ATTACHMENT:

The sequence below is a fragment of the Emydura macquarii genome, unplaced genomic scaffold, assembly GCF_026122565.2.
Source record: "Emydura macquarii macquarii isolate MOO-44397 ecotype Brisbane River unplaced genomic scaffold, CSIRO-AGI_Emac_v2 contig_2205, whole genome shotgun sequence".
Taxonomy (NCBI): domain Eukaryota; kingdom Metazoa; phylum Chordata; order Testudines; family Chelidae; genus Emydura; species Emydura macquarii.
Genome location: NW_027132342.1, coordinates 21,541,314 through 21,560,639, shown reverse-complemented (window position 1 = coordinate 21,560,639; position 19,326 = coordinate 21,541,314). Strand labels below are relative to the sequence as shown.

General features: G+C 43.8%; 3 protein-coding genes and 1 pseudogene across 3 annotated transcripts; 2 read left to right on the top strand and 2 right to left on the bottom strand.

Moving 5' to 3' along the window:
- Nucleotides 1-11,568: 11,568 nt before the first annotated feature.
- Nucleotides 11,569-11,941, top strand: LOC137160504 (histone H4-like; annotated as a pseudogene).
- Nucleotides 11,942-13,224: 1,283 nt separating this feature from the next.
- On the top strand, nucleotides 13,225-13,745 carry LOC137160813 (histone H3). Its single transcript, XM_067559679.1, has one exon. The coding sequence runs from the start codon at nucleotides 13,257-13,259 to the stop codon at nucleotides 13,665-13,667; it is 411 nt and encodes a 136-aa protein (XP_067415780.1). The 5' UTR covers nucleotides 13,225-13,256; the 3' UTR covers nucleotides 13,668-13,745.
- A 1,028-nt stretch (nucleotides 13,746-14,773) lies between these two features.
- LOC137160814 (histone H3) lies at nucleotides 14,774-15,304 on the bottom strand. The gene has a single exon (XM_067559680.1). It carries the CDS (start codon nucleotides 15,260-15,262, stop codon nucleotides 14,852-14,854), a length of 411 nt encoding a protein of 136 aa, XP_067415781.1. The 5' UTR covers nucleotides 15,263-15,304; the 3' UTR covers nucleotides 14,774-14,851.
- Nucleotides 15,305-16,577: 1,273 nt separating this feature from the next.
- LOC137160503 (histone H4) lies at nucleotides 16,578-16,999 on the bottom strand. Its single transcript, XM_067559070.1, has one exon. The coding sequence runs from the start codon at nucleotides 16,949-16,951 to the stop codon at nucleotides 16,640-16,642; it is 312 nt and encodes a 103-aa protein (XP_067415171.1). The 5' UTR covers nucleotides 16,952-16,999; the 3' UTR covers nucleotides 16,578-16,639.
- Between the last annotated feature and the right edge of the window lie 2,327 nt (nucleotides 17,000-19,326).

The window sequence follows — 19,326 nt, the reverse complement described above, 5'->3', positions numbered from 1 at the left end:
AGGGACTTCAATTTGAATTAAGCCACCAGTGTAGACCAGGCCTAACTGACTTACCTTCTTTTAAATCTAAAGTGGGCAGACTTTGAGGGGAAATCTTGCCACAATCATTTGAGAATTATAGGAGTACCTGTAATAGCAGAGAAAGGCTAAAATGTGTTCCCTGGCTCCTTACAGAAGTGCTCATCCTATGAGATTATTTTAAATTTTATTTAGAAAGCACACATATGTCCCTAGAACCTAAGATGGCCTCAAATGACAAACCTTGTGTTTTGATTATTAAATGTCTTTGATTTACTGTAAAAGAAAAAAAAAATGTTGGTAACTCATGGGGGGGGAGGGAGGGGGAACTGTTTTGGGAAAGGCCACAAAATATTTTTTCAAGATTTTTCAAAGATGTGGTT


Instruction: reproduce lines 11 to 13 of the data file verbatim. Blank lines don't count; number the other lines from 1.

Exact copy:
- A 1,028-nt stretch (nucleotides 13,746-14,773) lies between these two features.
- LOC137160814 (histone H3) lies at nucleotides 14,774-15,304 on the bottom strand. The gene has a single exon (XM_067559680.1). It carries the CDS (start codon nucleotides 15,260-15,262, stop codon nucleotides 14,852-14,854), a length of 411 nt encoding a protein of 136 aa, XP_067415781.1. The 5' UTR covers nucleotides 15,263-15,304; the 3' UTR covers nucleotides 14,774-14,851.
- Nucleotides 15,305-16,577: 1,273 nt separating this feature from the next.